Yes, and you should! Keeping the breast drained is one of the most important parts of mastitis treatment. Rapid weaning from an affected breast will only make matters worse.
If you start to exhibit symptoms of mastitis, you should reach out to your doctor or midwife so they are aware. The most important thing to do is to continue to remove milk from the affected breast. Many women are afraid to nurse from a breast that has mastitis, and that’s understandable – mastitis is not pretty! Also, some moms worry that by nursing they will be passing the infection on to their baby.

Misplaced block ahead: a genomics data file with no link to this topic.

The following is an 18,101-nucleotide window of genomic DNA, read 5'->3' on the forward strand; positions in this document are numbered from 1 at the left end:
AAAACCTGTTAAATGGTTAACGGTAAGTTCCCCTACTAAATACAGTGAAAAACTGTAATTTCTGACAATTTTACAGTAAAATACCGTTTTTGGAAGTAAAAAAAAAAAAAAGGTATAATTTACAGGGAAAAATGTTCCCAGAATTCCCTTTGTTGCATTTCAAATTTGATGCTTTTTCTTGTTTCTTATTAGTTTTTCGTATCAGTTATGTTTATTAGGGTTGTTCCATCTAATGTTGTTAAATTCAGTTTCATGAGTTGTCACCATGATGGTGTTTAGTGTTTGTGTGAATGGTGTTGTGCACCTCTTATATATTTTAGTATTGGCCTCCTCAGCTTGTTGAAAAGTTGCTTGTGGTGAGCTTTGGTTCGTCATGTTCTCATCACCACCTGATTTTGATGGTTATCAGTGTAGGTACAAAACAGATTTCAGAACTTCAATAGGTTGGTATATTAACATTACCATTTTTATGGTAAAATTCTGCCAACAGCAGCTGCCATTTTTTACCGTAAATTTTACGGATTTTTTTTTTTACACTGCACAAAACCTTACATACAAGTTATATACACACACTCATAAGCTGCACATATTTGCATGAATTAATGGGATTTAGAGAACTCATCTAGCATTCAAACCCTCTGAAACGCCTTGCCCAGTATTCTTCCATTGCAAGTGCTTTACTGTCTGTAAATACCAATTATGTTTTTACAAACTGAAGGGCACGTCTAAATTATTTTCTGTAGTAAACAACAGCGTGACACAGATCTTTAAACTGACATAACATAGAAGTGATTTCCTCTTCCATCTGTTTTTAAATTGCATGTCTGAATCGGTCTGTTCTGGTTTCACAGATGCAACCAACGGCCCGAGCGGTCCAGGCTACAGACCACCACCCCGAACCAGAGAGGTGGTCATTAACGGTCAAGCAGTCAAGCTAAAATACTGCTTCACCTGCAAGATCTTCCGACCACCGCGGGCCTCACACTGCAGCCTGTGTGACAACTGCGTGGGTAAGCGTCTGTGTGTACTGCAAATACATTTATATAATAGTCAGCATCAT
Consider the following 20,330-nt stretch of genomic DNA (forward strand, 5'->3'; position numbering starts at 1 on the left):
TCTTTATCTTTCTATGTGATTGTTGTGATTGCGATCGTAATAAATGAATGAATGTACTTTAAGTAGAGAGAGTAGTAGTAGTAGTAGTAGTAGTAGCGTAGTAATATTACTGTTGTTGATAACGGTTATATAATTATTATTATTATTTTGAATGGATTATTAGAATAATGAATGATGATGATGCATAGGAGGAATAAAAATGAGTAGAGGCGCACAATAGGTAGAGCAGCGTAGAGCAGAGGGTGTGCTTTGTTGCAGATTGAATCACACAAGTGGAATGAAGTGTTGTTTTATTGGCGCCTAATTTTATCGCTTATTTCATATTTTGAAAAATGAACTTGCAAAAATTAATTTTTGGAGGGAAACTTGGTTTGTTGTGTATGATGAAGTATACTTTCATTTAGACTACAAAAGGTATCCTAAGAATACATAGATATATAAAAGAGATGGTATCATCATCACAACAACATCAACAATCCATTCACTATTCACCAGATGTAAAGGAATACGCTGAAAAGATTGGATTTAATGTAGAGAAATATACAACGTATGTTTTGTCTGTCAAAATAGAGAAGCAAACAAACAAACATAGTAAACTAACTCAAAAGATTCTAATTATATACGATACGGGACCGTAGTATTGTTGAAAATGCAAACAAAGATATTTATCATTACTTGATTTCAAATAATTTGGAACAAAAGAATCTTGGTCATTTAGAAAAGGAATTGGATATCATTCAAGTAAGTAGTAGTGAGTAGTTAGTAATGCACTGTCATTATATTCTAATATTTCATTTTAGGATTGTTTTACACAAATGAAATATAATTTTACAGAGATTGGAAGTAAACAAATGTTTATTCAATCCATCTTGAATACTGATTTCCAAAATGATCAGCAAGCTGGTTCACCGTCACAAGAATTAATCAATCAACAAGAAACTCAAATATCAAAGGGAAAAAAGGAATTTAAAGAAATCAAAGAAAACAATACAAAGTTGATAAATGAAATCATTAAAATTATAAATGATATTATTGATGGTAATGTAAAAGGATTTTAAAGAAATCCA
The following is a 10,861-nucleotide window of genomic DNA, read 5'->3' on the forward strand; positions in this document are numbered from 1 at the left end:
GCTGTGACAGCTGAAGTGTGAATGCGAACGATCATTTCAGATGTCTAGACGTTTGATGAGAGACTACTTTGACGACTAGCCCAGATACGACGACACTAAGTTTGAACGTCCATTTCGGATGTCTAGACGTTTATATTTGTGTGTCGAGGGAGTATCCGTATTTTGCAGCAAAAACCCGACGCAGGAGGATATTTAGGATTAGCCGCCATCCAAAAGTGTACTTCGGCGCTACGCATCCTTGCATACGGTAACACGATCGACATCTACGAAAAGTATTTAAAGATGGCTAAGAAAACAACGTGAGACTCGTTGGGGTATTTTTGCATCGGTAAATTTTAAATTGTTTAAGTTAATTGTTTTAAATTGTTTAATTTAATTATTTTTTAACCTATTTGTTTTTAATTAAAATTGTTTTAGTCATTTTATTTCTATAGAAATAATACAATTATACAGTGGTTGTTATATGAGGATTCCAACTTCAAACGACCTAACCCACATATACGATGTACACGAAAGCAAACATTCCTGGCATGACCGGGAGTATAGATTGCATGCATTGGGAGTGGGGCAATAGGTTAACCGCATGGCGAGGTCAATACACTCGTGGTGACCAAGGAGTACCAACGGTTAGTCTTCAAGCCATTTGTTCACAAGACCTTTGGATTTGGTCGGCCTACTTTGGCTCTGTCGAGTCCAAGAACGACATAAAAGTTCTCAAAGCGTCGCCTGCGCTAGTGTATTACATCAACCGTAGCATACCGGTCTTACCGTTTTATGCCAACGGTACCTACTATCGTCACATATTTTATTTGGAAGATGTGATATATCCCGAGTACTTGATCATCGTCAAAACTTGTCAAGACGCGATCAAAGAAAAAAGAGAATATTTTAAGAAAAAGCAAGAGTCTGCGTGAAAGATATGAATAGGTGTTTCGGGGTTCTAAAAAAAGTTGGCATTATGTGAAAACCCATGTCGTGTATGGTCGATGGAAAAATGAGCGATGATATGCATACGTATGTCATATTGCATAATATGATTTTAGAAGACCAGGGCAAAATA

The good news is that keeping the breast drained is the best thing you can do, as often times the reason mastitis happened in the first place was that milk was not being effectively removed (either from scheduled feedings or poor latch, for example) and bacteria were able to grow in this nutrient-rich milk.
The bacteria that most commonly causes mastitis is S. aureus, and this is a bacteria that is found all over our skin. Therefore, this milk will not harm your baby (do check with your pediatrician if you have a preterm or medically fragile infant first). In the healthy term infant, there is no reason to stop breastfeeding from a breast that has mastitis. Breast massage can help with milk removal, as can applying heat before a feeding.
Reviewed by Sara Connolly, March 2020